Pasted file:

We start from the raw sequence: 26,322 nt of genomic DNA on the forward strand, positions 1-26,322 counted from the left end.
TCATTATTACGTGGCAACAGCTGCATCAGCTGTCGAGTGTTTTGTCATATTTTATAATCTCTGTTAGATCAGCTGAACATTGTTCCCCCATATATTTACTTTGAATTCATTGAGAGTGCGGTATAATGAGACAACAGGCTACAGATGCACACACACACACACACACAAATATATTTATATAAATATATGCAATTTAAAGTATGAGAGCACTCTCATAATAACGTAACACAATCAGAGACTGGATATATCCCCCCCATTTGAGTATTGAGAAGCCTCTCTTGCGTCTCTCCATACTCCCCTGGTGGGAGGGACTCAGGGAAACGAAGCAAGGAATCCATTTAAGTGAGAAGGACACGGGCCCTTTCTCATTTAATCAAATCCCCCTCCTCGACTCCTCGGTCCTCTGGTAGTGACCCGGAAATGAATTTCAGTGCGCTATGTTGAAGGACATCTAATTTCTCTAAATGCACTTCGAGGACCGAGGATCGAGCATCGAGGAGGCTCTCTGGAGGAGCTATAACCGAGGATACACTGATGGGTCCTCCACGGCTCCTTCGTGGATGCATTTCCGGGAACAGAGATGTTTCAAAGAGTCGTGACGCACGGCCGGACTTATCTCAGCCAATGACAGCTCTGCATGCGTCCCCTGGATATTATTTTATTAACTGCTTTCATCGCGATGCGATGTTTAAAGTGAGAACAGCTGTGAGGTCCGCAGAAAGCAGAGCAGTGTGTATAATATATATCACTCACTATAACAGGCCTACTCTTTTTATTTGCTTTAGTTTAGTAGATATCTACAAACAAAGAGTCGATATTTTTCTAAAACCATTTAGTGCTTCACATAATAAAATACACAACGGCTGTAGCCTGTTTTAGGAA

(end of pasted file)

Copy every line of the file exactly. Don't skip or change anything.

We start from the raw sequence: 26,322 nt of genomic DNA on the forward strand, positions 1-26,322 counted from the left end.
TCATTATTACGTGGCAACAGCTGCATCAGCTGTCGAGTGTTTTGTCATATTTTATAATCTCTGTTAGATCAGCTGAACATTGTTCCCCCATATATTTACTTTGAATTCATTGAGAGTGCGGTATAATGAGACAACAGGCTACAGATGCACACACACACACACACACAAATATATTTATATAAATATATGCAATTTAAAGTATGAGAGCACTCTCATAATAACGTAACACAATCAGAGACTGGATATATCCCCCCCATTTGAGTATTGAGAAGCCTCTCTTGCGTCTCTCCATACTCCCCTGGTGGGAGGGACTCAGGGAAACGAAGCAAGGAATCCATTTAAGTGAGAAGGACACGGGCCCTTTCTCATTTAATCAAATCCCCCTCCTCGACTCCTCGGTCCTCTGGTAGTGACCCGGAAATGAATTTCAGTGCGCTATGTTGAAGGACATCTAATTTCTCTAAATGCACTTCGAGGACCGAGGATCGAGCATCGAGGAGGCTCTCTGGAGGAGCTATAACCGAGGATACACTGATGGGTCCTCCACGGCTCCTTCGTGGATGCATTTCCGGGAACAGAGATGTTTCAAAGAGTCGTGACGCACGGCCGGACTTATCTCAGCCAATGACAGCTCTGCATGCGTCCCCTGGATATTATTTTATTAACTGCTTTCATCGCGATGCGATGTTTAAAGTGAGAACAGCTGTGAGGTCCGCAGAAAGCAGAGCAGTGTGTATAATATATATCACTCACTATAACAGGCCTACTCTTTTTATTTGCTTTAGTTTAGTAGATATCTACAAACAAAGAGTCGATATTTTTCTAAAACCATTTAGTGCTTCACATAATAAAATACACAACGGCTGTAGCCTGTTTTAGGAA